There's no such thing as "Chatham House rules" – the notion that anything said within the confines of a meeting is totally unattributable, strictly off the record. The reason? The same as the logic that says it's impossible to tell someone a secret, because as soon as you have, it's no longer a secret.
So it's with no compunction that I bring you – without revealing my sources, of course – supposedly top-secret information from inside the closed sessions of the recent Studio Ambrosetti economic conference in Italy.
The Cernobbio meeting is a kind of panettone-flavoured afterthought to the more famous main course of self-congratulation that is Davos. Attendees include heads of state, academics, scientists (much in demand for their prognoses about global warming) and economic policy- makers, including Jean-Claude Trichet, head of the European Central Bank.
We are a week on from the conference, and that's a long time in the markets. But a participant in one closed session noticed something that I was opining on last week. This, in essence, is the dichotomy between finance and business. They overlap, of course, but I subscribe to the view that finance is the oil and business the engine – the real driving force of the economy.
My source told me she was struck by the gloom among those involved in finance, including some policy makers. This contrasted sharply with the generally positive noises from those running multinational groups. "One of the world's largest conglomerates was most optimistic about the emerging world, with its sales apparently continuing to rise dramatically," I was told.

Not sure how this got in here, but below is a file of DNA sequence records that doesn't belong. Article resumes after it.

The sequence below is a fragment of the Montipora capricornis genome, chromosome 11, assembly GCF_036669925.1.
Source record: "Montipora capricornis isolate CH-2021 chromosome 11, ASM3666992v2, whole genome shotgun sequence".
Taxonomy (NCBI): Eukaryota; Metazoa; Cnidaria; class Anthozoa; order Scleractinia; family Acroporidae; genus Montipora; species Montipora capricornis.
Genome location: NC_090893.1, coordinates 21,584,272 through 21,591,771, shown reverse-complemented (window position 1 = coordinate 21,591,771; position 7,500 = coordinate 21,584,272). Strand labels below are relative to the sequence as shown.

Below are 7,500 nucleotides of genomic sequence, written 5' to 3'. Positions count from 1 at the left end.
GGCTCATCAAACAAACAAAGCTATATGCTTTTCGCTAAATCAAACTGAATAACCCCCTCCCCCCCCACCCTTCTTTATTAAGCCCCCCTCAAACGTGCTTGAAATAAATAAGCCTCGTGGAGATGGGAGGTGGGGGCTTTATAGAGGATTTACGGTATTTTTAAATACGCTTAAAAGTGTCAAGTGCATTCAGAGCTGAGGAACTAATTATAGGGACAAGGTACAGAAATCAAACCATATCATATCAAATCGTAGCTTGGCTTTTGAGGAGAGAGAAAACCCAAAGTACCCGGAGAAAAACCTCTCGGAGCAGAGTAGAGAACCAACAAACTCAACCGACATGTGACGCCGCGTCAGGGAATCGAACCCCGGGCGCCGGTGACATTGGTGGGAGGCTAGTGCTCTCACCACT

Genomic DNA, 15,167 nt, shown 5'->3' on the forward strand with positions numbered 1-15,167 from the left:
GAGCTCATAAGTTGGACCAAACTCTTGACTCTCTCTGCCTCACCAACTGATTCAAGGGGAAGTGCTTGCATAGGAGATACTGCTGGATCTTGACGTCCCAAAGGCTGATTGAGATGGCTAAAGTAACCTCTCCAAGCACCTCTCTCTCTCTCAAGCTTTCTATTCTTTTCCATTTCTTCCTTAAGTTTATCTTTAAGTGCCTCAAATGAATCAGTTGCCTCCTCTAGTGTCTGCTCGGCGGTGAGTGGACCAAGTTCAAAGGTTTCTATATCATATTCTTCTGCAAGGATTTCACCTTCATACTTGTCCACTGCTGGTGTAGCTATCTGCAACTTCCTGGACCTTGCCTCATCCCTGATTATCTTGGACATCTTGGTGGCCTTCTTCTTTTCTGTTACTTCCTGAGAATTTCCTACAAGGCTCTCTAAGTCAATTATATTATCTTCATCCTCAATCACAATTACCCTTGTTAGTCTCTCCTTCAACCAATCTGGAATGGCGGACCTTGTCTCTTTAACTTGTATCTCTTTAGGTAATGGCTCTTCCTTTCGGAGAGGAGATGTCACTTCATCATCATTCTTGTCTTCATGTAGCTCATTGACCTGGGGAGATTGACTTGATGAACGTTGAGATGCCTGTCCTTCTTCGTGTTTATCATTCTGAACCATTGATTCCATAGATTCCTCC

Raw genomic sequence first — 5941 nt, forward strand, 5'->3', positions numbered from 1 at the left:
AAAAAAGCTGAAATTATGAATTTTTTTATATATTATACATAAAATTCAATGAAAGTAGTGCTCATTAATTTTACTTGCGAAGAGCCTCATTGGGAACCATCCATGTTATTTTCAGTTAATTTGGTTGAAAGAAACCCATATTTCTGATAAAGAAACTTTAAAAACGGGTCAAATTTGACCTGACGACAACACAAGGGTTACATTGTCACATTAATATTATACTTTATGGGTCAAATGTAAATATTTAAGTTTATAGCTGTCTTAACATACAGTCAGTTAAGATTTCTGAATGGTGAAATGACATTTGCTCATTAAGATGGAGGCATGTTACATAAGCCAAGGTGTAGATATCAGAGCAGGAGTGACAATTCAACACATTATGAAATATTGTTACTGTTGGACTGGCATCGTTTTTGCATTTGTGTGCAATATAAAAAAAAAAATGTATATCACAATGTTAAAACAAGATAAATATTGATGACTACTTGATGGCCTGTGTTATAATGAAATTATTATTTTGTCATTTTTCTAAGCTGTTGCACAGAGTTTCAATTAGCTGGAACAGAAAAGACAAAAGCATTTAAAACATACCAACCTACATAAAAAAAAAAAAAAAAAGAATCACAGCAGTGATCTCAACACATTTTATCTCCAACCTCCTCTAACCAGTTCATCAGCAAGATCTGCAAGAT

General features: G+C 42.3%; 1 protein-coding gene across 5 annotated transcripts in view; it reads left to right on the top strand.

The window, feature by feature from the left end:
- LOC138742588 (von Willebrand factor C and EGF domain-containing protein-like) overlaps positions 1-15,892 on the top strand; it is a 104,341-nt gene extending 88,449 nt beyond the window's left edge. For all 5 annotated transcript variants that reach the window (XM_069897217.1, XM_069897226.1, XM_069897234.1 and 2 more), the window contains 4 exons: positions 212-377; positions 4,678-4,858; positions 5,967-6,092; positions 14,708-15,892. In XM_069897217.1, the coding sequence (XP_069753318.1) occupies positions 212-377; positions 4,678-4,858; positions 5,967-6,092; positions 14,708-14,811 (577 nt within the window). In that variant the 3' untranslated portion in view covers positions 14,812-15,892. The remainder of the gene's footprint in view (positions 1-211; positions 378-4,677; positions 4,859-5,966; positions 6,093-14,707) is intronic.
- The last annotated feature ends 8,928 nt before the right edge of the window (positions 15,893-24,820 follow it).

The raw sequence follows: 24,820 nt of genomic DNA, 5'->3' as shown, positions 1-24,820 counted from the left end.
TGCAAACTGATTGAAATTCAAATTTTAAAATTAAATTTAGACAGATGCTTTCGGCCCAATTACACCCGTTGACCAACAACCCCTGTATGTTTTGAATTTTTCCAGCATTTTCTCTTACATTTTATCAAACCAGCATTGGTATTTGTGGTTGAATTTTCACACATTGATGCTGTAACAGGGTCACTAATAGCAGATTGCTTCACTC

The rating agencies came in for a lot of stick, mainly from academics, finance specialists and market operatives. Criticisms involved lack of transparency and the health of the credit markets. We in the media have been part of this cacophonous wailing to drive everything in banks' figures on to the balance sheets.
What this really means, in effect, is the death of the footnote. I know a number of fund managers – Tim Steer at New Star being a classic example – who make great use of accounting footnotes. The transparency has always been there if you're prepared to read the bits you find of interest.
But the real question after the bailout of Northern Rock is whether the lack of liquidity in the credit markets is really going to upset things. The view of some is that now the credit crunch has happened, we should expect the markets and then the world's economies to topple soon.
This is drivel. The Northern Rock loan, made at penal rates by the Bank of England, represents an opportunity missed by the financial markets. The bank is solvent and will still make a profit, though this figure has been substantially reduced by the interest it will be paying to the lender of last resort. It seems a nice piece of business that the financiers have missed out on.
And talking of business, I hear there are several hedge funds looking at buying loans from distressed – or should that be panicky? – banks. I shall report back.
Back in the swing
Aberdeen Asset Management's jovial chief executive, Martin Gilbert, knows a thing or two about crises. He stood at the helm of his company during a period of intense pressure over the marketing of split-level capital trusts.
Despite a public pillorying in front of a parliamentary committee and some breathtakingly mean press coverage, he has overseen a remarkable renaissance in his company's fortunes.
Gilbert is hosting an evening of "City Golf" on Tuesday, which should be a great opportunity to test market sentiment.Reuse content